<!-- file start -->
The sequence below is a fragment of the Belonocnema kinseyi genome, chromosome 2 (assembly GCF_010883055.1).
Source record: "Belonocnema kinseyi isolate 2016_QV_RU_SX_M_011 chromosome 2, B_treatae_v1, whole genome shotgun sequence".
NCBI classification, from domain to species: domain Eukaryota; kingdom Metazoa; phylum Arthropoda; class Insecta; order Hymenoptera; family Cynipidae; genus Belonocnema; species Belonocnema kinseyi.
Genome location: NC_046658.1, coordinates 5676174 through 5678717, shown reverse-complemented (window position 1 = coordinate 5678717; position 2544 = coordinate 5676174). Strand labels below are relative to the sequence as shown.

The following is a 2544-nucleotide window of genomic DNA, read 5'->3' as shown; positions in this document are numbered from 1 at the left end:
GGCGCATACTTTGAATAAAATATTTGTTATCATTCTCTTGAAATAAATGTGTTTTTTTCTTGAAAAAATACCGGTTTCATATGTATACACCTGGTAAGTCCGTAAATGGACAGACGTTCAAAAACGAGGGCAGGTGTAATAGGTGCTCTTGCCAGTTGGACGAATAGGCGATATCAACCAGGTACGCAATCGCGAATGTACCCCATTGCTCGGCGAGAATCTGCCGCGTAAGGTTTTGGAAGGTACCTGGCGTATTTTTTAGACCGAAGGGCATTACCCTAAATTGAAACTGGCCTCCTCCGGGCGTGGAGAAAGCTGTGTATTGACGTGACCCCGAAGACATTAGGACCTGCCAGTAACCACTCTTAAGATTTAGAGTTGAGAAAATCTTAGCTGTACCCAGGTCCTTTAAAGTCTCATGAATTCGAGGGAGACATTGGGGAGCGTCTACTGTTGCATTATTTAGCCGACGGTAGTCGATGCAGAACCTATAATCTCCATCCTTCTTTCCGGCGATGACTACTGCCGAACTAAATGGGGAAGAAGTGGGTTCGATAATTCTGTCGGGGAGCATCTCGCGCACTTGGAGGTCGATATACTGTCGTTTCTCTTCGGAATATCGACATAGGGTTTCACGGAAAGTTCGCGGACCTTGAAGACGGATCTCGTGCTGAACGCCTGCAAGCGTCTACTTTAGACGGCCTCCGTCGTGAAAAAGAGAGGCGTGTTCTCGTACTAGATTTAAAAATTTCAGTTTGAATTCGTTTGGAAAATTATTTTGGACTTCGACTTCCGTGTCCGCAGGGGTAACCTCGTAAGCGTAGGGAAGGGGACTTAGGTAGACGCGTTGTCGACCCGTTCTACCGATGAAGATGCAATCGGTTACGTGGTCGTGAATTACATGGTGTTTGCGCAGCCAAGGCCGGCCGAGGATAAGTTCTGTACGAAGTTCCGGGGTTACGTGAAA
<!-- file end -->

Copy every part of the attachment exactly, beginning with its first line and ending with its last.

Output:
The sequence below is a fragment of the Belonocnema kinseyi genome, chromosome 2 (assembly GCF_010883055.1).
Source record: "Belonocnema kinseyi isolate 2016_QV_RU_SX_M_011 chromosome 2, B_treatae_v1, whole genome shotgun sequence".
NCBI classification, from domain to species: domain Eukaryota; kingdom Metazoa; phylum Arthropoda; class Insecta; order Hymenoptera; family Cynipidae; genus Belonocnema; species Belonocnema kinseyi.
Genome location: NC_046658.1, coordinates 5676174 through 5678717, shown reverse-complemented (window position 1 = coordinate 5678717; position 2544 = coordinate 5676174). Strand labels below are relative to the sequence as shown.

The following is a 2544-nucleotide window of genomic DNA, read 5'->3' as shown; positions in this document are numbered from 1 at the left end:
GGCGCATACTTTGAATAAAATATTTGTTATCATTCTCTTGAAATAAATGTGTTTTTTTCTTGAAAAAATACCGGTTTCATATGTATACACCTGGTAAGTCCGTAAATGGACAGACGTTCAAAAACGAGGGCAGGTGTAATAGGTGCTCTTGCCAGTTGGACGAATAGGCGATATCAACCAGGTACGCAATCGCGAATGTACCCCATTGCTCGGCGAGAATCTGCCGCGTAAGGTTTTGGAAGGTACCTGGCGTATTTTTTAGACCGAAGGGCATTACCCTAAATTGAAACTGGCCTCCTCCGGGCGTGGAGAAAGCTGTGTATTGACGTGACCCCGAAGACATTAGGACCTGCCAGTAACCACTCTTAAGATTTAGAGTTGAGAAAATCTTAGCTGTACCCAGGTCCTTTAAAGTCTCATGAATTCGAGGGAGACATTGGGGAGCGTCTACTGTTGCATTATTTAGCCGACGGTAGTCGATGCAGAACCTATAATCTCCATCCTTCTTTCCGGCGATGACTACTGCCGAACTAAATGGGGAAGAAGTGGGTTCGATAATTCTGTCGGGGAGCATCTCGCGCACTTGGAGGTCGATATACTGTCGTTTCTCTTCGGAATATCGACATAGGGTTTCACGGAAAGTTCGCGGACCTTGAAGACGGATCTCGTGCTGAACGCCTGCAAGCGTCTACTTTAGACGGCCTCCGTCGTGAAAAAGAGAGGCGTGTTCTCGTACTAGATTTAAAAATTTCAGTTTGAATTCGTTTGGAAAATTATTTTGGACTTCGACTTCCGTGTCCGCAGGGGTAACCTCGTAAGCGTAGGGAAGGGGACTTAGGTAGACGCGTTGTCGACCCGTTCTACCGATGAAGATGCAATCGGTTACGTGGTCGTGAATTACATGGTGTTTGCGCAGCCAAGGCCGGCCGAGGATAAGTTCTGTACGAAGTTCCGGGGTTACGTGAAA